time stops in Saigon

My life in Manila, and I’m sure Ron experiences the same thing in Singapore, is a terrible whirlwind that can toss the nicest hairdo I can ever pull with my long hair. I wake up, take a shower, go to the office, work, work some more and go on overtime (because what else is there to do?), go home, and finally sleep, if I can manage to sleep at all. I mean, I love my work and the lovely and talented people I’m with, and there is no sarcasm in there, but I am consumed by it. I even forget eating is a basic necessity. A workshop I am presently attending made me realize that I am not cut to run forever in this corporate rat race.

Looking back at our trip to Vietnam and my current state of mind that is constantly controlled by my girly hormones, Ayn Rand, books and blogs I read, and the things I see on TV; I am wishing that we could’ve stayed more than just four days in Saigon’s sleepy bosom. In fact, I would’ve loved to stay not really in that place (although it won’t hurt if I did), but more of in the state I was in, and that was traveling.

There is something about Saigon that lulls you to sleep. Ironically, I am drinking Vietnam coffee as I write this article. Vietnam coffee is like a kick in the nuts, if I had nuts. As I was saying, it felt like I was swooped into a wormhole as soon as we arrived. We got ourselves comfortable in the hotel, too comfortable that we were able to watch several episodes of American Idol before we realized we are in the heat of our summer Holidays 2011 and there is a new world out there waiting to be discovered.

We stepped out of our cozy place and caught the Saigon air. The next thing we did was unthinkable. We threw away the entire arsenal we had, from researched buildings we needed to go to, to the tips we gathered from our friends who already visited the country. Then we prepared ourselves for an afternoon of pleasant aimless walking and people watching.

Ron and I followed the road to the nearest bar, sat down, and ordered my first serving of Saigon beer. Ron naturally pleaded out and enjoyed coffee instead. I seriously feel we are becoming juveniles when traveling as we would now opt to sit down and savor the place instead of running around and trying to cover as much as we can. And for some reason, I have come to like it that way.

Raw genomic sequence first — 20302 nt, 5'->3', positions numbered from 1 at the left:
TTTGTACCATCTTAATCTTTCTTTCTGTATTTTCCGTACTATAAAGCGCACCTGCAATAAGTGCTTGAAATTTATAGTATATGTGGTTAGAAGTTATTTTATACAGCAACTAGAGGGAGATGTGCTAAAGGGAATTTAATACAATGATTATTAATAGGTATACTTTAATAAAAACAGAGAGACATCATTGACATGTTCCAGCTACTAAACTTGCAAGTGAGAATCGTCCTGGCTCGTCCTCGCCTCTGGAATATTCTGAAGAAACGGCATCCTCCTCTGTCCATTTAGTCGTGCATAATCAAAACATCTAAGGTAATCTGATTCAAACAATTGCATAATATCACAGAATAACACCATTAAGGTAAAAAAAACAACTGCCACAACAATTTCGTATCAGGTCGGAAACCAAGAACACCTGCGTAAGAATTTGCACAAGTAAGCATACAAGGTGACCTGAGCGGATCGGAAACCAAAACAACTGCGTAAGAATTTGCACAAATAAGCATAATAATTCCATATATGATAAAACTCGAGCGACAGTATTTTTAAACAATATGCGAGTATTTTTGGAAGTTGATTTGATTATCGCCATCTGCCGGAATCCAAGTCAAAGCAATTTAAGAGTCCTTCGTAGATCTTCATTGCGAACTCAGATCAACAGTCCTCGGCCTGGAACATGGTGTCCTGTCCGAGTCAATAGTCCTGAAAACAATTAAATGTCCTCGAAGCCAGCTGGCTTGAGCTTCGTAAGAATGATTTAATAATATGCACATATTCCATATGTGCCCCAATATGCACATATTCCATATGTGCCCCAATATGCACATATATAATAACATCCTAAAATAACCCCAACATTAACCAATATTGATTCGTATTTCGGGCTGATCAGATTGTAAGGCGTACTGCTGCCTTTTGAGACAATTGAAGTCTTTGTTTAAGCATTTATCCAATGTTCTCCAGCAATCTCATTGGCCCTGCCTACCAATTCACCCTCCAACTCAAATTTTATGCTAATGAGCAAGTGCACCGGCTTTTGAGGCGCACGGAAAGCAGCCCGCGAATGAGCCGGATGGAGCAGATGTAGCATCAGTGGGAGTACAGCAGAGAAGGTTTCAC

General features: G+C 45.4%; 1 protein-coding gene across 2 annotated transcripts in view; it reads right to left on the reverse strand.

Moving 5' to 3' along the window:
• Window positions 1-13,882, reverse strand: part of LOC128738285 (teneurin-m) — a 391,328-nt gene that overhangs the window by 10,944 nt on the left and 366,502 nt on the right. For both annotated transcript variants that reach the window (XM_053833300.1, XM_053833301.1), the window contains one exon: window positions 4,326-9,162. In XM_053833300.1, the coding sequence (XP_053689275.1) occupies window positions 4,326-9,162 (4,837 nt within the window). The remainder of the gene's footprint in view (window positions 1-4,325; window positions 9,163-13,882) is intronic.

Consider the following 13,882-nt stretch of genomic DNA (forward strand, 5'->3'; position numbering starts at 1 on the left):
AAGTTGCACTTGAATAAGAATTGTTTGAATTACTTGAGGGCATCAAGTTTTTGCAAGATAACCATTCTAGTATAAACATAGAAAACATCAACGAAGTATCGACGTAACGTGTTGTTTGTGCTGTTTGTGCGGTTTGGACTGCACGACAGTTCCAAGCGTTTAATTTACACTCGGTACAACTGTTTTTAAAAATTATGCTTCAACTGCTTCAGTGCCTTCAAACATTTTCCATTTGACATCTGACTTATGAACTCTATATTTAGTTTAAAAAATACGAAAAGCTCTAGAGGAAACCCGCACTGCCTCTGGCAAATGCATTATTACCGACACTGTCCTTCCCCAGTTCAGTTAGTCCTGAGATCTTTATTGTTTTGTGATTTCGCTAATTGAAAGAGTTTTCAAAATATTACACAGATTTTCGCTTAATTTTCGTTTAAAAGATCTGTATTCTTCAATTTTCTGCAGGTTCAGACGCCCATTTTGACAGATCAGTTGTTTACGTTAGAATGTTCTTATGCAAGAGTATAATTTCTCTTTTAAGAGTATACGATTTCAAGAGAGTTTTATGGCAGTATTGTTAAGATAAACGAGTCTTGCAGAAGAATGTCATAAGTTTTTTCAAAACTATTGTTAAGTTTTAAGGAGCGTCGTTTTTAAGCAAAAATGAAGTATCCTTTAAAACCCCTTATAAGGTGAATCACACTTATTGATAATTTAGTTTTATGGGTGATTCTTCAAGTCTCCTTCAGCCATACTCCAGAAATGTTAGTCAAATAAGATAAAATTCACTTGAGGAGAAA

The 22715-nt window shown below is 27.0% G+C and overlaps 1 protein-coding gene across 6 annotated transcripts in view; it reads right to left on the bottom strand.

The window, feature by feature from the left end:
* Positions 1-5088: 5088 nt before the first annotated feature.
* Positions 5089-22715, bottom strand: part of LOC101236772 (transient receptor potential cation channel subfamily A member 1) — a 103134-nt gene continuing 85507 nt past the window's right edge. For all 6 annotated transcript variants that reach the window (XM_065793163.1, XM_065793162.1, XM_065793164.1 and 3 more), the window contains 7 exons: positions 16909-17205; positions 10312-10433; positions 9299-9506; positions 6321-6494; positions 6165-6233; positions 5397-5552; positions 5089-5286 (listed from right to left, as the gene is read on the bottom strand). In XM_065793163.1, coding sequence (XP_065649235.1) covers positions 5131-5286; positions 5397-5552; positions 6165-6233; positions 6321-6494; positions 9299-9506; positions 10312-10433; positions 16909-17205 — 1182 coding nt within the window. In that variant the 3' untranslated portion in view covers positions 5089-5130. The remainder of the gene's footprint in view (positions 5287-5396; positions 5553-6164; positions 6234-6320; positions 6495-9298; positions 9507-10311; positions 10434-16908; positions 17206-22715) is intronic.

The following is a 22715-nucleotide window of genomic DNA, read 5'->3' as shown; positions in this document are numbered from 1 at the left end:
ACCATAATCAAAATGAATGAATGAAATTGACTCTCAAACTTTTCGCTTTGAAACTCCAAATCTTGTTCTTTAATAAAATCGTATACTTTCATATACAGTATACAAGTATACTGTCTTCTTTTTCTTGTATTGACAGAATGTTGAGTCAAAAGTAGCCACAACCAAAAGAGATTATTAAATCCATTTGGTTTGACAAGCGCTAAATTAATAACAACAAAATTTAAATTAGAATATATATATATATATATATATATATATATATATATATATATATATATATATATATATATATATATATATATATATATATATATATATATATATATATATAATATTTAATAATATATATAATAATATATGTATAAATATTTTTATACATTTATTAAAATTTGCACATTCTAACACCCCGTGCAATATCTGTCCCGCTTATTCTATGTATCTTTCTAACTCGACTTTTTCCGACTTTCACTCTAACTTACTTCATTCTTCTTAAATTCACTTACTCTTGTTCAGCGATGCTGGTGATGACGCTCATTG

Beyond the chaotic streets and revving motorcycles, I saw life unfold. Saigon life is laid back, even simple. I had a strange feeling that people there don’t work at all. Yes, there were attendants and there were vendors. Yes, there were government officials and there were lots of people on their motorcycles trying to get from one place to another. And yes, I saw people wearing crisp shirts and sleek slacks. But I never saw anybody work nor hurry like people work or hurry in Manila, Bangkok, Kuala Lumpur, or Singapore. Perhaps aliens are running the country…

We stirred ourselves from coma and wandered off and passed by the French colonial building that is the People’s Committee Building. It is super exclusive to civil servants and cam whoring is not allowed along the building vicinity. We also decided to drop by the Notre Dame Cathedral which is the largest church to be constructed in the French Empire outside of France. It’s reflection against the sun is nothing short of stunning.

Tradition leaks from every corner as ao dais (clothing for women), ao gams (clothing for men), and non las (pointy hat) still drape the local men and women. It was like walking on the set of Miss Saigon. But in reality, Vietnam is the Asian version of “Blast from the Past.” It only shows how the people are trying to save every fiber of who they were before being overrun by the steady influx of foreign influences.

To cap off the lazy day, we found a shady spot at the city park where we let the time drift without care.

There is something about Saigon that lulls you to sleep. It made me walk a little bit slower, drink my beer a few sips slower, bask in the sun a few hours longer.

It must be reality that has a hold on me that I continue to dance to the tune of stress. It’s a self inflicted pain I hope to overcome by continuing to do what I love doing till I find something that would actually pay me to do what I love doing. Meanwhile, Hello Monday!